The list of Urgent Fury mistakes is a long one, but one snafu was so huge it became legend. The basic story is that a unit on the island was pinned down by Communist forces. Interoperability and communications were so bad, they were unable to call for support from anywhere. A member of the unit pulled out his credit card and made a long-distance call by commercial phone lines to their home base, which patched it through to the Urgent Fury command, who passed the order down to the requested support.
The devil is in the details. The Navy SEALs Museum says the caller was from a group of Navy SEALs in the governor’s mansion. He called Fort Bragg for support from an AC-130 gunship overhead. The gunship’s support allowed the SEALs to stay in position until relieved by a force of Recon Marines the next day. Some on the ground with the SEALs in Grenada said it was for naval fire support from nearby ships.
The story is recounted in Mark Adkins’ Urgent Fury: the Battle for Grenada. Another report says it was a U.S. Army “trooper” (presumably meaning “paratrooper”) who called his wife to request air support from the Navy. Screenwriter and Vietnam veteran James Carabatsos incorporated the event into his script for “Heartbreak Ridge” after reading about an account from members of the 82nd Airborne. In that version, paratroopers used a payphone and calling card to call Fort Bragg to request fire support.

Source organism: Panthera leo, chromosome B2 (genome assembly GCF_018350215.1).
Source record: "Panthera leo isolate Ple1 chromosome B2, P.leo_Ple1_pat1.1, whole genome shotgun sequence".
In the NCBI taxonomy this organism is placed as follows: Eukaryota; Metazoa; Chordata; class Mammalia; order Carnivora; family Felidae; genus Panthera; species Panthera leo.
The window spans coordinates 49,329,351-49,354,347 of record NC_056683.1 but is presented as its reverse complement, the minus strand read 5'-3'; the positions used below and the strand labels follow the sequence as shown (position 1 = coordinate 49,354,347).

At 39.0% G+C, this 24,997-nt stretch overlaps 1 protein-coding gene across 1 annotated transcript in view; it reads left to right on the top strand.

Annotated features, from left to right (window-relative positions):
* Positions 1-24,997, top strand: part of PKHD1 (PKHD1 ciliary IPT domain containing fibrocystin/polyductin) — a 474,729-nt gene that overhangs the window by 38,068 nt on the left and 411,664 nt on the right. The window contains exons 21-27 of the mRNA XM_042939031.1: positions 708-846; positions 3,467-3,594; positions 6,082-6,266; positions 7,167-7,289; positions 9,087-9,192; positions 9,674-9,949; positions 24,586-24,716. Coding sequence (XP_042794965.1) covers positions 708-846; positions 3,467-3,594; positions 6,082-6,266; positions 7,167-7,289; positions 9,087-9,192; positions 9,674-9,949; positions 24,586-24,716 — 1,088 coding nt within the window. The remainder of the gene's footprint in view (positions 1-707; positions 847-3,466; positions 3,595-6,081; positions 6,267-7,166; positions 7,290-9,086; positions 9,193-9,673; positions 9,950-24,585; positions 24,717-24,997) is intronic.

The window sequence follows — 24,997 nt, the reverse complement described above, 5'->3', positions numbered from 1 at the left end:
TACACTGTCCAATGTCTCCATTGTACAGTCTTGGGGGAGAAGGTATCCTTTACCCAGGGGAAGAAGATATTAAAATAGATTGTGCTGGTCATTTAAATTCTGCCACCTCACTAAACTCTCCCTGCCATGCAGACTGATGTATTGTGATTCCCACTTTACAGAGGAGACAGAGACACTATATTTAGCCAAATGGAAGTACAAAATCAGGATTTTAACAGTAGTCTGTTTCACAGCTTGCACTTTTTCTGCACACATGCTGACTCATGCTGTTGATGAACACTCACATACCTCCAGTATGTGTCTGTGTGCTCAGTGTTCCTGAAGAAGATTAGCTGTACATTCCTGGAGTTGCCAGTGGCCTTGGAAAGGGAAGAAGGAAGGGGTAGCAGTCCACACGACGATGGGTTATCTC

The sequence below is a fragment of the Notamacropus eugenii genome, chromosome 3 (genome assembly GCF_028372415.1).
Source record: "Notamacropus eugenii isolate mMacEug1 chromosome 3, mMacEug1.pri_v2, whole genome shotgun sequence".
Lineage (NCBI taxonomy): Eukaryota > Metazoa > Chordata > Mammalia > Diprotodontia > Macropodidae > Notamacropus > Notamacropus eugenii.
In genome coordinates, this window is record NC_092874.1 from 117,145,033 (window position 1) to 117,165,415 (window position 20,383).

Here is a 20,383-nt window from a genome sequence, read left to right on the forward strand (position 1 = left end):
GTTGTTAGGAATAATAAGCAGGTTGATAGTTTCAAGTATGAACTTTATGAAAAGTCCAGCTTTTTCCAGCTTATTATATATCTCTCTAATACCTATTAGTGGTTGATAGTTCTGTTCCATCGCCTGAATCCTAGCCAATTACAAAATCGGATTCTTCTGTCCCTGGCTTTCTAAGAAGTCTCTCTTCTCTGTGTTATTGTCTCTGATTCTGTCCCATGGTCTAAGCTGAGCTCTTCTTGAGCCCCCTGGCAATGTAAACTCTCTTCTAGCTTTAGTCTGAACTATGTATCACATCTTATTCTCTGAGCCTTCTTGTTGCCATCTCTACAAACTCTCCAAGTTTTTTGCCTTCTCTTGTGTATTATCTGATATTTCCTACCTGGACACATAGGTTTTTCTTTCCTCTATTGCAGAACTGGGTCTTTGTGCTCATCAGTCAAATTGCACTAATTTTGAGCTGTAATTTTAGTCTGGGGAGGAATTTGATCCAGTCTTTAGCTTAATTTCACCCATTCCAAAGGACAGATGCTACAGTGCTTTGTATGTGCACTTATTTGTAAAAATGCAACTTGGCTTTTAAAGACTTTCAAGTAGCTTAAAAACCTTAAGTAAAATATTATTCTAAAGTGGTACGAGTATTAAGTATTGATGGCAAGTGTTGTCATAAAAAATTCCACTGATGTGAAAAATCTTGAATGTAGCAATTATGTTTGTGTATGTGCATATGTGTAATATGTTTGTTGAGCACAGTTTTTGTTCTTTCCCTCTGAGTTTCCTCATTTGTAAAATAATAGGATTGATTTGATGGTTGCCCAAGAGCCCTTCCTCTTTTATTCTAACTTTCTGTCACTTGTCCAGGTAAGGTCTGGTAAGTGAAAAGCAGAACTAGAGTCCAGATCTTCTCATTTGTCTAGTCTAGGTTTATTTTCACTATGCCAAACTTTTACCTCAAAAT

“An army officer who had needed artillery support… could look out to sea and see naval vessels on the horizon, but he had no way to talk to them. So he used his personal credit card in a payphone, placed a call to Fort Bragg, asked Bragg to contact the Pentagon, had the Pentagon contact the Navy, who in turn told the commander off the coast to get this poor guy some artillery support. Clearly a new system was needed.”
The story has a happy ending from an American POV. These days, the U.S. invasion is remembered by the Grenadian people as an overwhelmingly good thing, as bloody Communist revolutions ended with the elections following the invasion. Grenada marks the anniversary of the U.S. intervention with a national holiday, its own Thanksgiving Day.